- Roche's immunotherapy Tecentriq slowed lung cancer progression in previously untreated patients when given in combination with the Swiss pharma's older drug Avastin and chemotherapy, according to top-line results announced by the company Monday.
- In a study known as IMpower 150, the pairing of Tecentriq with Avastin and chemo reduced the risk of disease worsening or death (progression-free survival) in patients with non-squamous non-small cell lung cancer (NSCLC), compared to those who only received Avastin and chemo.
- The results boost Tecentriq's profile and could give Roche the means to challenge Merck & Co.'s lead in the first-line NSCLC setting, where its PD-1 inhibitor Keytruda is currently approved.
Merck and Bristol-Myers Squibb Co. hold a wide lead in the immuno-oncology market. Both of their drugs, Keytruda (pembrolizumab) and Opdivo (nivolumab), respectively, now rake in more than $1 billion in sales per quarter.
And with five checkpoint inhibitors targeting the PD-(L)1 pathway now approved, it has become increasingly more difficult for latecomers to compete in later lines of treatment. In first-line lung cancer, however, Merck stands alone, having won approvals for Keytruda and Keytruda plus chemotherapy.
That advantage, however, could be short-lived now that IMpower 150 has read out positive PFS data — although the degree of benefit and data on overall survival haven't been disclosed.
"Roche is now a real competitor in [first-line] lung," wrote Evercore ISI equity analyst Umer Raffat in a Nov. 20 note. Other analysts were similarly bullish on Roche's ability to compete in the NSCLC market.
The Swiss pharma plans to submit the data to the Food and Drug Administration as well as the European Medicines Agency. More detailed results will be presented by the company at the European Society for Medical Oncology's Immuno-Oncology Congress next month.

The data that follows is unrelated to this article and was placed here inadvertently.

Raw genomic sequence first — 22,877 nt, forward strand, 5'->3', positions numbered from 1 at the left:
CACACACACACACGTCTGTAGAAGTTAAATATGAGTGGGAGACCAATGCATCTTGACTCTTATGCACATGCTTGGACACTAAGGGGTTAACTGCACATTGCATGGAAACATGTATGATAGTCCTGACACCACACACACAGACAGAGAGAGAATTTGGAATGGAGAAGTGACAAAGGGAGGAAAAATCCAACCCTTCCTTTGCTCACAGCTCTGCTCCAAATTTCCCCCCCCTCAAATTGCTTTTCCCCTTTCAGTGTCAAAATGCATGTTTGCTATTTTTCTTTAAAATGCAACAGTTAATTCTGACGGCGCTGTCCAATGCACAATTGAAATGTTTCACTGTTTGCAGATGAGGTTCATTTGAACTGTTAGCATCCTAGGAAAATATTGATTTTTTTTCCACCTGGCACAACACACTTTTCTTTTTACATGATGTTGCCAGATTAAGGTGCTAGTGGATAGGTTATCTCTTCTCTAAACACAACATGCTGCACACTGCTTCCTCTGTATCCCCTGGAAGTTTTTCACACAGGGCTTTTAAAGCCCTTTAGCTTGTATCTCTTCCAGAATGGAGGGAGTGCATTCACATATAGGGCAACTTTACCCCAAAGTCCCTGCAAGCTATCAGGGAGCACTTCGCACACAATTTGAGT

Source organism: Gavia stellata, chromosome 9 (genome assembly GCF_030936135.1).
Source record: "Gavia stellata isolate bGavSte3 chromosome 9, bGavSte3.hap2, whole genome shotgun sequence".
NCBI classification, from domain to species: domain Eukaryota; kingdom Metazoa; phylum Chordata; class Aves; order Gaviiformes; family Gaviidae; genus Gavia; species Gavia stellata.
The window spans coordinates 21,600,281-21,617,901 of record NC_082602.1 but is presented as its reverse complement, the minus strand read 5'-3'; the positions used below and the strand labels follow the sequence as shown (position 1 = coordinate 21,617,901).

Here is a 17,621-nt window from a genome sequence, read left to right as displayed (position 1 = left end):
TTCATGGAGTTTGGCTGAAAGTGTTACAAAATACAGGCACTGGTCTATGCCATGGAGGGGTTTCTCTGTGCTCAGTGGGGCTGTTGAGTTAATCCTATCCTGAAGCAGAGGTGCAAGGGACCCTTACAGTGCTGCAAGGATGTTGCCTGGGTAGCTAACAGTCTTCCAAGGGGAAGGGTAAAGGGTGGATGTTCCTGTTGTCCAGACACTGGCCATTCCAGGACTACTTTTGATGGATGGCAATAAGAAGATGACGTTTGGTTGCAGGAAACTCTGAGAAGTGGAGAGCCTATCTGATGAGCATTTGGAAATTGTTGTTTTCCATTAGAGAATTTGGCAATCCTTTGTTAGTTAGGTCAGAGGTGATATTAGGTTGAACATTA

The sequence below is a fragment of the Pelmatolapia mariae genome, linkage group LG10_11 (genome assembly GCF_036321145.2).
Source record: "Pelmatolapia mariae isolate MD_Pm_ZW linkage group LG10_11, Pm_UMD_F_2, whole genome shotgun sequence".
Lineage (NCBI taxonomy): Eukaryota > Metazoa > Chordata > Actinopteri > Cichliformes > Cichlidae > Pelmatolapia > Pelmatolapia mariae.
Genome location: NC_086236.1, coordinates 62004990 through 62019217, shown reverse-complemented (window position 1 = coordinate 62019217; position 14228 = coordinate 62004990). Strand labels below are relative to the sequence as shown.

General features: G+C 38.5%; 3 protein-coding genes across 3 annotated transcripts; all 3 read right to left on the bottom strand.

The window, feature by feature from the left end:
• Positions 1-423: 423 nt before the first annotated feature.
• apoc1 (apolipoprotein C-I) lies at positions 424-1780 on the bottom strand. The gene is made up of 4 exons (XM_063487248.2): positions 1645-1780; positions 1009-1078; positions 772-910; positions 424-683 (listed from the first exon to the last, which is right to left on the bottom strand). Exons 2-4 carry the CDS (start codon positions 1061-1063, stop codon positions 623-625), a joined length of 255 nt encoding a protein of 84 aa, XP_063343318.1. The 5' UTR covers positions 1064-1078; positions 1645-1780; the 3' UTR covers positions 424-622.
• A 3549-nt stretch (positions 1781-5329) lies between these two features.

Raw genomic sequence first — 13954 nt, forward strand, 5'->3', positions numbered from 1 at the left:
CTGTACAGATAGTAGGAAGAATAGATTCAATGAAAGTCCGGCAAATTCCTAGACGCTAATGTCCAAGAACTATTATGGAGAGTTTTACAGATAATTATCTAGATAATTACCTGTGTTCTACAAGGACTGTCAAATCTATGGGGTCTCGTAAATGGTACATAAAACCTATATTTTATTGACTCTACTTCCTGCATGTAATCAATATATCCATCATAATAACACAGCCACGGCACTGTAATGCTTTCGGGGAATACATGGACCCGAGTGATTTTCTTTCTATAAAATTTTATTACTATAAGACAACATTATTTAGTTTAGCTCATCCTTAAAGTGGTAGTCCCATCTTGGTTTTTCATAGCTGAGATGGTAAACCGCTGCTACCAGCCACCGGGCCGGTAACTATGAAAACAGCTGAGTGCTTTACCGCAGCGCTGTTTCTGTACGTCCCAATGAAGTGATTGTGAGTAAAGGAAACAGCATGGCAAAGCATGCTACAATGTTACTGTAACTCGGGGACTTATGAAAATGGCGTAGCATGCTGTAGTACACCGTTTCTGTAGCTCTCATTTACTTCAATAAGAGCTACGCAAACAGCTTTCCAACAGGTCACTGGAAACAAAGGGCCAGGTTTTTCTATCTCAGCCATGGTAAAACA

Many questions remain unanswered, though. Roche designed IMpower150 with three study arms: a group who received Tecentriq plus chemotherapy, another treated with Tecentriq plus Avastin (bevacizumab)/chemo and a control cohort administered with Avastin plus chemo.
Analysis of trial data was only powered to compare the Tecentriq plus Avastin/chemo arm to the control group. Still, it will be important to see how patients who only received Tecentriq and chemo fared.
Additionally, data on overall survival won't be available until the first half of next year. Roche said initial observations were "encouraging," boosting confidence that the combo could hit on both of its primary endpoints. Given Merck's current edge in the U.S. with Keytruda plus pemetrexed, demonstrating an OS and PFS benefit to Tecentriq plus chemo would greatly improve Roche's ability to challenge Merck in first-line lung cancer.
Merck won accelerated approval from the FDA for its pairing in May, based on findings from one cohort of a study known as KEYNOTE-021G. A confirmatory study to validate that data is currently ongoing and is expected to read out in February 2019 after Merck elevated overall survival to a co-primary endpoint.
That delay could give Roche an opportunity to make up some ground, particularly after Merck decided to withdraw its application for approval of its combo in Europe.
For the wider immuno-oncology field, though, Roche and Merck's results begin to build a stronger case for pairing checkpoint inhibitors with chemotherapy.
By comparison, Bristol-Myers and AstraZeneca plc have both sought to improve their drugs' efficacy by pairing immunotherapies together — such as Bristol-Myers' combination of the CTLA4 inhibitor Yervoy (ipilimumab) with Opdivo, which has become a standard treatment option in melanoma.
AstraZeneca's hopes were recently set back when a study testing its drug Imfinzi (durvalumab) with an experimental immunotherapy called tremelimumab failed to show a PFS benefit.
Bristol-Myers does have studies testing Opdivo together with chemo in lung cancer, and its CHECKMATE-227 study in first-line NSCLC could offer new evidence in support of putting two immunotherapies together.
Shares in Roche rose by more than 6% on the Swiss stock exchange, while shares in Merck and Bristol-Myers both fell in Monday morning trading.